“Joanne K. Rowling and Michael Ballack”
A short time ago, I wrote a comment about the call for a regulation of managerial income. Athletes, diverse popular stars and authors, however, often earn more than managers. Consequently, the following question comes to mind:
Is it justifiable that a young hard-working athlete earns several times as much each year as a qualified engineer will earn through all his life?
How can it be that an author becomes extremely rich out of nowhere?
Although it probably does not make much sense for an individual person to earn this kind of money, I do not begrudge her that wealth. Her stories contain a profound humanity, they are almost philosophical.
Exorbitant income is only possible if many pay for it. For sought-after content, the media really collect.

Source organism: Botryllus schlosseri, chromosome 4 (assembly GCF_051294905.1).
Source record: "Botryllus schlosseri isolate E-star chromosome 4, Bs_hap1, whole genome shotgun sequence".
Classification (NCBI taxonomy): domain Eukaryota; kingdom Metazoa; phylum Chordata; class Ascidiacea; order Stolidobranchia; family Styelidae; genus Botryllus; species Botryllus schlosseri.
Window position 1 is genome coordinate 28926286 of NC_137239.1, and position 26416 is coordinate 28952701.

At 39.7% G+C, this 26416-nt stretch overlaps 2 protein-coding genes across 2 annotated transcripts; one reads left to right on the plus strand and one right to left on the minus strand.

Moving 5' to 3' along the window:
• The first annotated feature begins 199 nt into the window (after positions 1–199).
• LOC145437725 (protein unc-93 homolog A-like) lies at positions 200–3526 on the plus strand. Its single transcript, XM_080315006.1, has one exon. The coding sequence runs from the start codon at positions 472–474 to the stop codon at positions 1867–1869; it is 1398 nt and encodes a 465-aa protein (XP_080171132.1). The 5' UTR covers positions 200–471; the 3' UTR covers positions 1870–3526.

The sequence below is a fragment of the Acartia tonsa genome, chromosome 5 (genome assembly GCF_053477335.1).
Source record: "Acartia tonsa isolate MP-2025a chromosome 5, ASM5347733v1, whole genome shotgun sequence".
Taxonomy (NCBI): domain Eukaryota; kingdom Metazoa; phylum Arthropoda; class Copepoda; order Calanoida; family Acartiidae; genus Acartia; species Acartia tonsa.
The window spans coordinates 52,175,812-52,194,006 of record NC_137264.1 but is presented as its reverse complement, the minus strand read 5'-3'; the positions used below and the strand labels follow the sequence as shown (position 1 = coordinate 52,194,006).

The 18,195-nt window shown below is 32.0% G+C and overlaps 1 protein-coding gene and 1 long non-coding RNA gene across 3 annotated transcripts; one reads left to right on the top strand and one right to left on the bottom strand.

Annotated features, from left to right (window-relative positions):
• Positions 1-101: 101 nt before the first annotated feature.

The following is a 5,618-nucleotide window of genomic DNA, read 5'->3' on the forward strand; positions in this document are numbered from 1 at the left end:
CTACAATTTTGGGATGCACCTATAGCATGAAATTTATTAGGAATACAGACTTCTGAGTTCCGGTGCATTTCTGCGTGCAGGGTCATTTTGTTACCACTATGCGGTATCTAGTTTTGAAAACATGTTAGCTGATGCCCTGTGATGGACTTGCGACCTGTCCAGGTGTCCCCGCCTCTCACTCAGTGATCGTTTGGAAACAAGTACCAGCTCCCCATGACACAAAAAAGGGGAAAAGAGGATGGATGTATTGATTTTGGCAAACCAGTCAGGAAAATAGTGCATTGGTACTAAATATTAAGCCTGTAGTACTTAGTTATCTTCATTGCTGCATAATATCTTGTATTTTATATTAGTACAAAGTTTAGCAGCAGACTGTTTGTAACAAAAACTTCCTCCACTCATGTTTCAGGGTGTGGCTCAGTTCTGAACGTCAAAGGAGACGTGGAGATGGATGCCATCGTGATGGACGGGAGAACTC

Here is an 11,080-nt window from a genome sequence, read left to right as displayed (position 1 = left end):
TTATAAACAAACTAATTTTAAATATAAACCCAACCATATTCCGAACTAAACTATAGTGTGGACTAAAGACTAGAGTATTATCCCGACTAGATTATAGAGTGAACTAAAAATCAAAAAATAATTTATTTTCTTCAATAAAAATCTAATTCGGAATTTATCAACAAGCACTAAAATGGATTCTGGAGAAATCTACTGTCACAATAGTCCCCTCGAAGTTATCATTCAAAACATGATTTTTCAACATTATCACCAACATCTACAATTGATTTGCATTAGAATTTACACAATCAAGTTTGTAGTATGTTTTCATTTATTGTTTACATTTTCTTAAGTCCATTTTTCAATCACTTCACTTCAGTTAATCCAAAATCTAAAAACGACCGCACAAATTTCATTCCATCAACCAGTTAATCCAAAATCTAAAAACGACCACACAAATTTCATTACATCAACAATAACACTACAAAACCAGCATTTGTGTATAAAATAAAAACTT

Licences loom everywhere. “Pirate Copying” (!) is severely punished. If you want to see a soccer game (which used to be a public event) on TV, you have to pay licence fees (Pay TV).
An entire industry profits from the mass processing of creativity as displayed by stars like Michael Ballack and Joanne K. Rowling. The end user has to pay both the stars and – considerably more for – the holder of exploitation rights.What protects stars and holders of exploitation rights is the copyright. For managerial income, a limitation by law is considered. When the copyright was originally drafted, the technical limitations made it almost impossible to generate the absurdly high income we witness today.
For instance, it is conceivable that managerial income be limited insofar as it springs from copyright. If, for example, a private person earns 100 million Euros through “copyright”, it could be legal to call the content common good. Yet, the process is not as easy as it sounds.
The current copyright law is just as antiquated as the high managerial incomes and needs to be reformed. Some people say there is even a party concerned with these kinds of issues.
(Translated by EG)